Scotland introduces minimum alcohol price bill
The Scottish government has introduced its bill to create a minimum price for alcohol.
The Alcohol (Minimum Pricing) (Scotland) Bill was introduced by health minister Nicola Sturgeon yesterday (October 31) and posted today.
In its explanatory notes, the government said: “Alcohol is not an ordinary commodity – it is a psychoactive and potentially toxic and addictive substance and is a contributory factor in 50 different causes of illness and death, ranging from stomach cancer and strokes to assaults and road deaths. Alcohol-related hospital discharges have more than quadrupled since the early 1980s, while mortality has doubled.
“The harms are not just limited to health and not experienced solely by the drinker – damage can occur to family and friends, communities, employers, and Scotland as a whole. Alcohol misuse acts as a brake on Scotland’s social and economic growth, costing an estimated £3.56 billion each year. For the mid-point estimate, this includes £866 million in lost productivity, a cost of £269 million to the NHS and £727 million in crime costs.”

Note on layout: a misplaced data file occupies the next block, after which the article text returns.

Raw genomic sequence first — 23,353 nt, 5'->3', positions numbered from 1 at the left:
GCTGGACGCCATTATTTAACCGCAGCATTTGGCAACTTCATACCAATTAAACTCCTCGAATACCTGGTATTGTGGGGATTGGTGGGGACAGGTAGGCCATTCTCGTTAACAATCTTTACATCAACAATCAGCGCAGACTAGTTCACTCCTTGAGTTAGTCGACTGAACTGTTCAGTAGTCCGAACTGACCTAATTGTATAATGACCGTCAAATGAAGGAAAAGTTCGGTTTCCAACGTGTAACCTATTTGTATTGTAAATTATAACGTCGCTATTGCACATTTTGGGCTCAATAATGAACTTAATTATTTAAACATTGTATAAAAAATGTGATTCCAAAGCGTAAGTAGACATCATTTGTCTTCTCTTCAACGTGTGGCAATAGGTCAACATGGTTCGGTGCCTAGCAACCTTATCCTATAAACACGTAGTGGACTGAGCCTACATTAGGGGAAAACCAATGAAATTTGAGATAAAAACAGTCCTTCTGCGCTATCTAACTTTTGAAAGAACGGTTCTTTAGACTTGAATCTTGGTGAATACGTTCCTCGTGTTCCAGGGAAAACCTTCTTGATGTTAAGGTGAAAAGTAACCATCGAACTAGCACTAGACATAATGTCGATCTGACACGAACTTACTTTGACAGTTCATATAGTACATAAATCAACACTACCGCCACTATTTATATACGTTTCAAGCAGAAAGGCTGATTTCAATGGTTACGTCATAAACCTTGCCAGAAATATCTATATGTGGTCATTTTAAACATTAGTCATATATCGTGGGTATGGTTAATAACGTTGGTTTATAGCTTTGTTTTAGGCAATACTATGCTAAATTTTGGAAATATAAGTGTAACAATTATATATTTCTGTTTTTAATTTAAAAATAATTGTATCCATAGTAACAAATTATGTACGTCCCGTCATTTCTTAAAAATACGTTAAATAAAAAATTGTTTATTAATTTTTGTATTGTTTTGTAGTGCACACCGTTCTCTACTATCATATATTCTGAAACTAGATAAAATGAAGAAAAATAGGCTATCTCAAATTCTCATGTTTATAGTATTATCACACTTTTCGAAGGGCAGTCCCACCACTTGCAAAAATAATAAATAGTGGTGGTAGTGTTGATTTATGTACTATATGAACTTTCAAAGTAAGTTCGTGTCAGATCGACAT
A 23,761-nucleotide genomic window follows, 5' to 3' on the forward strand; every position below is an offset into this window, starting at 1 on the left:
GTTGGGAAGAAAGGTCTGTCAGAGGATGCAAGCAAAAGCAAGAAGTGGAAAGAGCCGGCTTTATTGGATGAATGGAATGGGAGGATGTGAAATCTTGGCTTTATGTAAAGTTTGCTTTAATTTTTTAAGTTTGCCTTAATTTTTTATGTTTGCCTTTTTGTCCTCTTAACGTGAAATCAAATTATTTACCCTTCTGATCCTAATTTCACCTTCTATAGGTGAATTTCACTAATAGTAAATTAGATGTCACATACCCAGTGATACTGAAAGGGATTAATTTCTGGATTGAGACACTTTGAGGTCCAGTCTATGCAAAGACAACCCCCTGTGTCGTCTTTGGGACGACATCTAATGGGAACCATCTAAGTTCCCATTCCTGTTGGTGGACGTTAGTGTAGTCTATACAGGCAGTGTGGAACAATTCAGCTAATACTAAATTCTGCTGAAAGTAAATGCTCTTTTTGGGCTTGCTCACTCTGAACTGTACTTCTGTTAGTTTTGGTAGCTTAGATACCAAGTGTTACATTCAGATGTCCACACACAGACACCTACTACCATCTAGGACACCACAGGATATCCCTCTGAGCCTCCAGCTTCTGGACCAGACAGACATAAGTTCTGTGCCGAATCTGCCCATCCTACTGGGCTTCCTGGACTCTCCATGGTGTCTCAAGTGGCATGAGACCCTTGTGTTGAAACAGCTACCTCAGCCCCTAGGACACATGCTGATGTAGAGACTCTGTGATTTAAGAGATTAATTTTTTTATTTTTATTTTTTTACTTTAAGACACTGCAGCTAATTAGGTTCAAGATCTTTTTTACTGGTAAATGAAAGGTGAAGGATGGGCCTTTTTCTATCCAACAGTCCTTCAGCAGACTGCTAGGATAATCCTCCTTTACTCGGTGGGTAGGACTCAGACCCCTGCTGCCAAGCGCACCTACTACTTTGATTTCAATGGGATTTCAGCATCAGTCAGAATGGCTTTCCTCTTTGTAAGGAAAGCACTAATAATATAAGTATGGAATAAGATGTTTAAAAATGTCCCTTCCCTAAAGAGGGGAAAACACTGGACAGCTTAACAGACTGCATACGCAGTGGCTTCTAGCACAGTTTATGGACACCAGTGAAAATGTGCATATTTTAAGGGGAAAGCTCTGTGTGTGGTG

The bill does not suggest a minimum price, but lays the groundwork for one to be set in the future.
The Scotch Whisky Association has said the bill is unlikely to reduce alcohol misuse and violates European Union and international trade rules – and warned that it could damage the Scotch whisky trade, which exports goods worth more than £3.4 billion a year.
Chief executive Gavin Hewitt said: “The Scottish government’s fixation with minimum pricing as a solution to alcohol-related harm is misguided. The impact of recent legislation has not yet been fully felt and many other measures to address alcohol misuse remain untested.
“The Scotch whisky industry agrees that Scotland’s drinking culture has to change. We are working with the Scottish government to deliver that.
“Minimum pricing is the wrong policy option. It will not achieve the objective of a more healthy, positive and responsible attitude to alcohol.”
Last week British public health minister Anne Milton said minimum unit pricing on alcohol was “probably illegal”.